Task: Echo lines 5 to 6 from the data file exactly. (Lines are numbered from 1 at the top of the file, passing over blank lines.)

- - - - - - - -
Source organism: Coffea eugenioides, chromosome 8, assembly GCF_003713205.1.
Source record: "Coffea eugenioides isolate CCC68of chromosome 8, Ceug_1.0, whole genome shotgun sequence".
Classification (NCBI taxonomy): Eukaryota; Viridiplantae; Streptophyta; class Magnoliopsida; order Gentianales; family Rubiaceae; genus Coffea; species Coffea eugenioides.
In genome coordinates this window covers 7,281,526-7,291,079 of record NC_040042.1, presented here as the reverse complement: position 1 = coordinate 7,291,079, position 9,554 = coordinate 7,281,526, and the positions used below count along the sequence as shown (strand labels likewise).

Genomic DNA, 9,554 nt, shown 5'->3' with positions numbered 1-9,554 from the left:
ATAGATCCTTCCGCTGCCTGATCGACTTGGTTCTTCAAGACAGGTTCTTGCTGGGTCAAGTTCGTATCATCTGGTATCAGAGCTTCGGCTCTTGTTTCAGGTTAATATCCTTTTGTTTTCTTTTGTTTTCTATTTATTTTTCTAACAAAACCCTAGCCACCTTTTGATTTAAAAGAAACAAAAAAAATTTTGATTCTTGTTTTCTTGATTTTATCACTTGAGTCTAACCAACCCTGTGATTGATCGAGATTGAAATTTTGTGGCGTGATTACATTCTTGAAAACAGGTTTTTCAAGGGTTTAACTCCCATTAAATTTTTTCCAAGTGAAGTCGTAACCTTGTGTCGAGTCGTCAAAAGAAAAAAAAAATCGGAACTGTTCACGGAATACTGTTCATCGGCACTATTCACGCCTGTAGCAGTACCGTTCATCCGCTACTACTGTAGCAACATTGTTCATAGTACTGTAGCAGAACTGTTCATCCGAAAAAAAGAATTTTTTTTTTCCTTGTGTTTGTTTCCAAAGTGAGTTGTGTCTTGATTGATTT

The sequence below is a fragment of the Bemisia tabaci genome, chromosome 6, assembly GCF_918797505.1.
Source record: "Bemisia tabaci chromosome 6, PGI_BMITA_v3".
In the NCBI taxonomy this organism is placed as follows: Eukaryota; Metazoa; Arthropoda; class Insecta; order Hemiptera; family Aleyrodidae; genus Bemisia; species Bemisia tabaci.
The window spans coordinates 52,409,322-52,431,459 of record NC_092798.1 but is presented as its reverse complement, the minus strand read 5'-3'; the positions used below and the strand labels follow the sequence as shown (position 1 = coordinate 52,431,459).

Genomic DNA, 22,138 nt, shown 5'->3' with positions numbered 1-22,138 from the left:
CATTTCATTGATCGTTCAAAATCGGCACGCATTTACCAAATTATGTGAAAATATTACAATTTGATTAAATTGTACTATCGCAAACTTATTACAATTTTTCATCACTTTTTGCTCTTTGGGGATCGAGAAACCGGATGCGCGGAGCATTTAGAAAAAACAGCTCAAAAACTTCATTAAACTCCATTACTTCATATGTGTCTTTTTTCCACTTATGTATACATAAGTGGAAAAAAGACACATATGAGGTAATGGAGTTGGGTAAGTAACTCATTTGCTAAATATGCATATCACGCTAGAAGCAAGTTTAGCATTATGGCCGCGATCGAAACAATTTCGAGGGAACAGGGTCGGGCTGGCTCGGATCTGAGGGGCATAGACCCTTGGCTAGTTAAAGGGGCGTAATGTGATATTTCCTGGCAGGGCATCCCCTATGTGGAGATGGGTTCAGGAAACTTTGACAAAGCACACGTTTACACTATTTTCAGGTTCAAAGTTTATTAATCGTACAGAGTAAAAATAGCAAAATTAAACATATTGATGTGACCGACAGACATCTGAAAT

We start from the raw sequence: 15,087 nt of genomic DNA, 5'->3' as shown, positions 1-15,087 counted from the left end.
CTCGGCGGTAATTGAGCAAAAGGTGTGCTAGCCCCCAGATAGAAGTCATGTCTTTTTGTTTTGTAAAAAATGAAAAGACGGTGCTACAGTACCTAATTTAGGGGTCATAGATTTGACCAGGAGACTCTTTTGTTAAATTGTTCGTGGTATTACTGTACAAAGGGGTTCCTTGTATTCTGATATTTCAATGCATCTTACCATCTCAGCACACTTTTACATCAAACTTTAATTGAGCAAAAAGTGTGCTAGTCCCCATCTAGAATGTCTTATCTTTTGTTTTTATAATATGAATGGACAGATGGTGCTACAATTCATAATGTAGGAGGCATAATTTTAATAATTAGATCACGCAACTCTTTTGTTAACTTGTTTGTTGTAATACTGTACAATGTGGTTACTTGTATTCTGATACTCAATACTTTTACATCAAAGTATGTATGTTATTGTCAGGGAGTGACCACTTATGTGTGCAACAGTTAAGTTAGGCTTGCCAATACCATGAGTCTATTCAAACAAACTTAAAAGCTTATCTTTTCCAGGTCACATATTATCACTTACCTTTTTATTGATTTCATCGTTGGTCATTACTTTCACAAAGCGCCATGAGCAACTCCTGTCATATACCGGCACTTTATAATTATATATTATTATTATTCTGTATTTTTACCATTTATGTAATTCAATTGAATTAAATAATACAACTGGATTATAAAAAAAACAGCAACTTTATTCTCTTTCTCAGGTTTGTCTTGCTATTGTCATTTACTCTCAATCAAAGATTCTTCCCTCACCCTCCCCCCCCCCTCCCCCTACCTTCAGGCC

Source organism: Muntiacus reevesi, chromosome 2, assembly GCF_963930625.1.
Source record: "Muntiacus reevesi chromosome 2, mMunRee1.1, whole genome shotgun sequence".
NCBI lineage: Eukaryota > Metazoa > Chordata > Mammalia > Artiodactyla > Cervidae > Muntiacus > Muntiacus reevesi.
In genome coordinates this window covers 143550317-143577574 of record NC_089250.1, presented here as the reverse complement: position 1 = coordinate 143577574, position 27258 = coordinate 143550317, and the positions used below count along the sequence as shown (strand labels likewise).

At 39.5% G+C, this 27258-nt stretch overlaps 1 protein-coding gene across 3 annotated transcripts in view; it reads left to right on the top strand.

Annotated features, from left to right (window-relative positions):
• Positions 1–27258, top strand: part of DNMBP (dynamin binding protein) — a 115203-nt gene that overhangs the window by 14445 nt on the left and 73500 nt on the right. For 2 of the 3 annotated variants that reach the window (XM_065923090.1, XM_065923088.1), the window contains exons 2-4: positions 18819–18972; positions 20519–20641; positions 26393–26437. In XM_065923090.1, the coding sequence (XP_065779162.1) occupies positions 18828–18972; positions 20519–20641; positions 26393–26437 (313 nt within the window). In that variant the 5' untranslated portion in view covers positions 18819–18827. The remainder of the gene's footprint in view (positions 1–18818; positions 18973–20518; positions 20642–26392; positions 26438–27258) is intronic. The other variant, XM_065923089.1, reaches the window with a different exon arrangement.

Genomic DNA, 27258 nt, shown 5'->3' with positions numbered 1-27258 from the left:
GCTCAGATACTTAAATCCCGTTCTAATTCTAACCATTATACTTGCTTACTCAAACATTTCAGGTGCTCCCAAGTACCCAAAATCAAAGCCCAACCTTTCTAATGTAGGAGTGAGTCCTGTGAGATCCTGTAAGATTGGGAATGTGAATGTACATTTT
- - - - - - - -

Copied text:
Genomic DNA, 9,554 nt, shown 5'->3' with positions numbered 1-9,554 from the left:
ATAGATCCTTCCGCTGCCTGATCGACTTGGTTCTTCAAGACAGGTTCTTGCTGGGTCAAGTTCGTATCATCTGGTATCAGAGCTTCGGCTCTTGTTTCAGGTTAATATCCTTTTGTTTTCTTTTGTTTTCTATTTATTTTTCTAACAAAACCCTAGCCACCTTTTGATTTAAAAGAAACAAAAAAAATTTTGATTCTTGTTTTCTTGATTTTATCACTTGAGTCTAACCAACCCTGTGATTGATCGAGATTGAAATTTTGTGGCGTGATTACATTCTTGAAAACAGGTTTTTCAAGGGTTTAACTCCCATTAAATTTTTTCCAAGTGAAGTCGTAACCTTGTGTCGAGTCGTCAAAAGAAAAAAAAAATCGGAACTGTTCACGGAATACTGTTCATCGGCACTATTCACGCCTGTAGCAGTACCGTTCATCCGCTACTACTGTAGCAACATTGTTCATAGTACTGTAGCAGAACTGTTCATCCGAAAAAAAGAATTTTTTTTTTCCTTGTGTTTGTTTCCAAAGTGAGTTGTGTCTTGATTGATTT